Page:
Brooks Army Medical Center (BAMC) is a Texas hospital to which veterans of the Afghanistan and Iraq wars are flown to recover from serious burns and other injuries.
In mid-December 2004, actor, film director, and film producer Denzel Washington visited Brooks to express his appreciation to those veterans. While there, Denzel was told about Fisher Houses, lodgings where families can stay to be near their injured loved ones. Because military families often have limited incomes, this onsite housing is provided at little or no cost. That being the case–and also given the always-increasing number of patients–Fisher Houses fill up quickly with more always being needed.
Although Denzel was initially reported to have responded by writing a check which covered the entire cost of a new Fisher House, those facts were somewhat exaggerated according to snopes.com. While Washington did make a sizable donation to the medical center, he did not get out his check book on the spot, since Mr. Washington rarely carries a check book with him. Additionally, the contribution was made a month later and did not cover the complete cost of new housing.
It is essential to note that the above clarifications are by no means attempts to diminish this celebrity’s generosity. If anything, I was surprised not to have heard about this sooner since it occurred 8 years ago.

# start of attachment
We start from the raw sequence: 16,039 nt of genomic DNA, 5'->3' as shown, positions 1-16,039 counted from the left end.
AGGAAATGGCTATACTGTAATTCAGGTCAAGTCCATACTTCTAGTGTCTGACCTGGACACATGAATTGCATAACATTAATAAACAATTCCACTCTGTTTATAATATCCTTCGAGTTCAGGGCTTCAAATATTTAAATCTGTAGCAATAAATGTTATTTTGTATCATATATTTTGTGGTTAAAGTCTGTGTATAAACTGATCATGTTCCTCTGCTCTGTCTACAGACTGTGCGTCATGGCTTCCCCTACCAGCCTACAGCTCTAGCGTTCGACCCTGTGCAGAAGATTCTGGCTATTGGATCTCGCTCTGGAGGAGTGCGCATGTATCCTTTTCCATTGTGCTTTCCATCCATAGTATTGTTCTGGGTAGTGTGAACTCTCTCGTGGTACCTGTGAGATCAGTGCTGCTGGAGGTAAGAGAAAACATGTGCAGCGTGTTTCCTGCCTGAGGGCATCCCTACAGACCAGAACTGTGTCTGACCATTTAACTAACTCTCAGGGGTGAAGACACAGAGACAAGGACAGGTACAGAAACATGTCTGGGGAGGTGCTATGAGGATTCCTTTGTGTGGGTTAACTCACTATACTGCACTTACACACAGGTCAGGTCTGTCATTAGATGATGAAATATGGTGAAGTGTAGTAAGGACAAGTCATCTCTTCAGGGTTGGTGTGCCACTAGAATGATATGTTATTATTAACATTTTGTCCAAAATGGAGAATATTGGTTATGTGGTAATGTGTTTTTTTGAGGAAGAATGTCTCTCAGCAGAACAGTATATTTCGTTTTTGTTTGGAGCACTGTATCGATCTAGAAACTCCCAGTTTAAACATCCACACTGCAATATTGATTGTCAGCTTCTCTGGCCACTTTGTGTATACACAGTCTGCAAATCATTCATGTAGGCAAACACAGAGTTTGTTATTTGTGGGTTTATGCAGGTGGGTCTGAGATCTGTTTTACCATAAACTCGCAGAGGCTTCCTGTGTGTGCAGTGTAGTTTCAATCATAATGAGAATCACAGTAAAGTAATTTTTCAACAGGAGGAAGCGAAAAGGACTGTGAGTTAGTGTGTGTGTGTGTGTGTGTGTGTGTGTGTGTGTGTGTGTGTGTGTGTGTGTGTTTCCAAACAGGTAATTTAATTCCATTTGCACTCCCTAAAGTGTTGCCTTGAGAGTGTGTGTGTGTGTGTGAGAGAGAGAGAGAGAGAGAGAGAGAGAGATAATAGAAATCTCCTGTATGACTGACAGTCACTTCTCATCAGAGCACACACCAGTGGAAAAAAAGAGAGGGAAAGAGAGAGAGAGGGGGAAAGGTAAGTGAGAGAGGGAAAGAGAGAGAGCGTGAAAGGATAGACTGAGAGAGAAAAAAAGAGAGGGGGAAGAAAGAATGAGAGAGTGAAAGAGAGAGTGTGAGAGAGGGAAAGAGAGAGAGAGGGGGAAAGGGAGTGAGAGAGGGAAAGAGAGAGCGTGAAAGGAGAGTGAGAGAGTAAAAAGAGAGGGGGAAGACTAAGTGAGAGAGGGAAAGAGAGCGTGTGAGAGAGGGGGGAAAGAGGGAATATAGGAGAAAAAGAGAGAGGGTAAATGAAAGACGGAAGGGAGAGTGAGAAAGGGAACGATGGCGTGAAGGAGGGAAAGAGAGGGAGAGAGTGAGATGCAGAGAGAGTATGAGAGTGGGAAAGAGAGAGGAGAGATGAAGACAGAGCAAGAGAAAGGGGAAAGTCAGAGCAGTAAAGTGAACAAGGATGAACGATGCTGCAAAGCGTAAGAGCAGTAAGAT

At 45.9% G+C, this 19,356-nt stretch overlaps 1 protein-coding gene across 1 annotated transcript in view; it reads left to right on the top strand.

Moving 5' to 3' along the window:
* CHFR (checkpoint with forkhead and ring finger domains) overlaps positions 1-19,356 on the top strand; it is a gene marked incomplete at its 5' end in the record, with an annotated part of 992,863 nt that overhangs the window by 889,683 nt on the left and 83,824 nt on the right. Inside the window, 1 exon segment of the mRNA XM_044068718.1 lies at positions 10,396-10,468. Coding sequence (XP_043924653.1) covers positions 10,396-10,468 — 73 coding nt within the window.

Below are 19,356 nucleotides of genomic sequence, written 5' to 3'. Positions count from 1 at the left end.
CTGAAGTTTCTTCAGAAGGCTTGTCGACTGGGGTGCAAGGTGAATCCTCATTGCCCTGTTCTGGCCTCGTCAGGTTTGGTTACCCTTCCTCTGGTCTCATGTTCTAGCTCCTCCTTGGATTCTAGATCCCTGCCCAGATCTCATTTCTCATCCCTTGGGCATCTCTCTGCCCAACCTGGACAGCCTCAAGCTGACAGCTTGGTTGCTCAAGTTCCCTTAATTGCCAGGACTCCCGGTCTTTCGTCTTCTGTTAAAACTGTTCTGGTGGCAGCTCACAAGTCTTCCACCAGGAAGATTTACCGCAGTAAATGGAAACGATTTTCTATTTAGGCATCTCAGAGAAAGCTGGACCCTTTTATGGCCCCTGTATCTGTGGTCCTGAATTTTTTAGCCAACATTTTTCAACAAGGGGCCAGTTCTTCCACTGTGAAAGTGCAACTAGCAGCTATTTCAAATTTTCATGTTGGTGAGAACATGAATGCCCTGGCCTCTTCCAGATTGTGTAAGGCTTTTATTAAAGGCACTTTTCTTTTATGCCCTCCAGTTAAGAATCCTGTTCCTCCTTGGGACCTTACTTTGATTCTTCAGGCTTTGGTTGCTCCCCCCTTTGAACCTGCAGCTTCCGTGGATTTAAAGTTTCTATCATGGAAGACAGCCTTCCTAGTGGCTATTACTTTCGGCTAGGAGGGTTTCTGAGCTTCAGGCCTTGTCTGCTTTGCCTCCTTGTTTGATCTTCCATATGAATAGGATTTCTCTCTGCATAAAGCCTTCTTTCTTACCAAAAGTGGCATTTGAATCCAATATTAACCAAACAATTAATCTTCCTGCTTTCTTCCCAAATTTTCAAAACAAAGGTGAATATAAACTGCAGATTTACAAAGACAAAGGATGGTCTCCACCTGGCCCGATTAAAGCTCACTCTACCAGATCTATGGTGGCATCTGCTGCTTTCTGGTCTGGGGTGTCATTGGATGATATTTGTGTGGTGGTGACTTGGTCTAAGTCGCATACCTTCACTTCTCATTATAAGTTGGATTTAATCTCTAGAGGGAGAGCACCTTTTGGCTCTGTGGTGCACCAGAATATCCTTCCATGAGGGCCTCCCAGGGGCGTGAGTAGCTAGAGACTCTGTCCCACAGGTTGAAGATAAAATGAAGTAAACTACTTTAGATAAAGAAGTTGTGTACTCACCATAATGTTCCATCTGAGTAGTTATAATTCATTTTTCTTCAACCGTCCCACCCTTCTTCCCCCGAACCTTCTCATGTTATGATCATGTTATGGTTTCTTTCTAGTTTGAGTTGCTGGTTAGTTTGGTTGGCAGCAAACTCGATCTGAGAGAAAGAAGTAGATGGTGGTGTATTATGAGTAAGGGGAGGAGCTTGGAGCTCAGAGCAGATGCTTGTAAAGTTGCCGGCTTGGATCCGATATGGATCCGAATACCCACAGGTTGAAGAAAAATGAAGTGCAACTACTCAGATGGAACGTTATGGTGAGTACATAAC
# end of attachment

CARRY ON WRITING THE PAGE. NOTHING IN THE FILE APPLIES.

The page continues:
While I can appreciate that inquiring minds want to know about things like celebrity marriages, their often-quick divorces, and struggles with addictions, I still find it sad that gossip about others’ painful, private hells can garnish many a magazine page while goodness and mercy don’t even make page four. I commend Denzel Washington for giving back and making good matter. While it’s disappointing that this deed went unrecognized, it is also encouraging to see that he didn’t care to garner publicity, either. In an age when people are so often doing good deeds with the required presence of an army of photographers and press, this quiet and generous act was never thrust into the limelight for his own gain. It was simply a gift he felt needed to be given.
While writing this, I thought not only about the horrors of war, but also tried to imagine what life must be like for the blind and vision impaired in war-torn countries like Afghanistan and Iraq. If any readers are from Iraq or Afghanistan, I’d be interested in hearing whatever they feel able to share about the impact of war on their lives as persons who are blind.